Child support obligations do not generally cease when the paying parent becomes disabled, but disability can affect payment amounts as well as when and how they are received. The expected duration of the disability, whether the paying parent has private, employer-sponsored, or social security disability benefits, and whether back payments are owed can all impact future child support.
Child Support Obligations of Disabled Parents
When disability leaves a parent unable to work, disability insurance payments may help cover the cost of child support. Because disability payments are generally lower than the parent’s regular pay, however, paying child support can create a financial hardship. To avoid falling behind, the disabled parent may be able to seek a modification of child support to reduce payments. Modified child support payments will be based on disability income as well as any additional income the parent receives. Child support modifications can be temporary or permanent.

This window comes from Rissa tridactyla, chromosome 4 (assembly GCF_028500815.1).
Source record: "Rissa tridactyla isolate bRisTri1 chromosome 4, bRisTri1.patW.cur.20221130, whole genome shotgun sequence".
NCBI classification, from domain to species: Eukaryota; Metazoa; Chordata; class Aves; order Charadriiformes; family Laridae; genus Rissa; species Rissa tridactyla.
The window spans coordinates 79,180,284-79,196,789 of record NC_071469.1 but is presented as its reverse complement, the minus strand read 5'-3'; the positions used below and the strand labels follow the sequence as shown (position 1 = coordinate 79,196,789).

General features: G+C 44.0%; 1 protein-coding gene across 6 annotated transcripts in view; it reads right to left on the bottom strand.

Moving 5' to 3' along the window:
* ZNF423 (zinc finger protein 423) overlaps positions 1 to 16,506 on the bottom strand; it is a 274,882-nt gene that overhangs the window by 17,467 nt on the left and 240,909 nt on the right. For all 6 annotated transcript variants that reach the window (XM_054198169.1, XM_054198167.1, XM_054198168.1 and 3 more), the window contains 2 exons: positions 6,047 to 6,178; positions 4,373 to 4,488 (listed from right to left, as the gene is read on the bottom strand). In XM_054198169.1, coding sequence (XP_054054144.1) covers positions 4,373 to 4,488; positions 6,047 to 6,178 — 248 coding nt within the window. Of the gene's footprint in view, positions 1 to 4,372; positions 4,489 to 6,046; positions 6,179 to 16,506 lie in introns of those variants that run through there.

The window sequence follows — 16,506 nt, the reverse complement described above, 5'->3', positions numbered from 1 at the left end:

Modifications to child support do not typically impact child support arrears, even when payment amounts are significantly reduced. Additionally, SSDI benefits and most private disability payments can be garnished when parents owe back child support. Supplemental Security Income (SSI), however, is a subsistence allowance and cannot be garnished for past child support obligations.
The Effect of Social Security
When a non-custodial parent starts receiving Social Security Disability Income (SSDI), Social Security provides a dependent disability allowance. This benefit is paid directly to the custodial parent each month as part of the disability payments the disabled individual receives. In Illinois, this payment may fulfill the non-custodial parent’s obligations for child support payments, even if it is significantly less than what the parent was paying prior to the disability.
Sometimes there is an extended period of time between when the disability started and when disability income payments begin. During that time, if the parent is unable to pay child support a substantial amount of arrearages can begin to build up. When there are unpaid child support arrearages, disability dependency benefits are not credited to the amount owed before the parent became disabled but SSDI back pay can be used to catch up arrearages that built up after the disability occurred.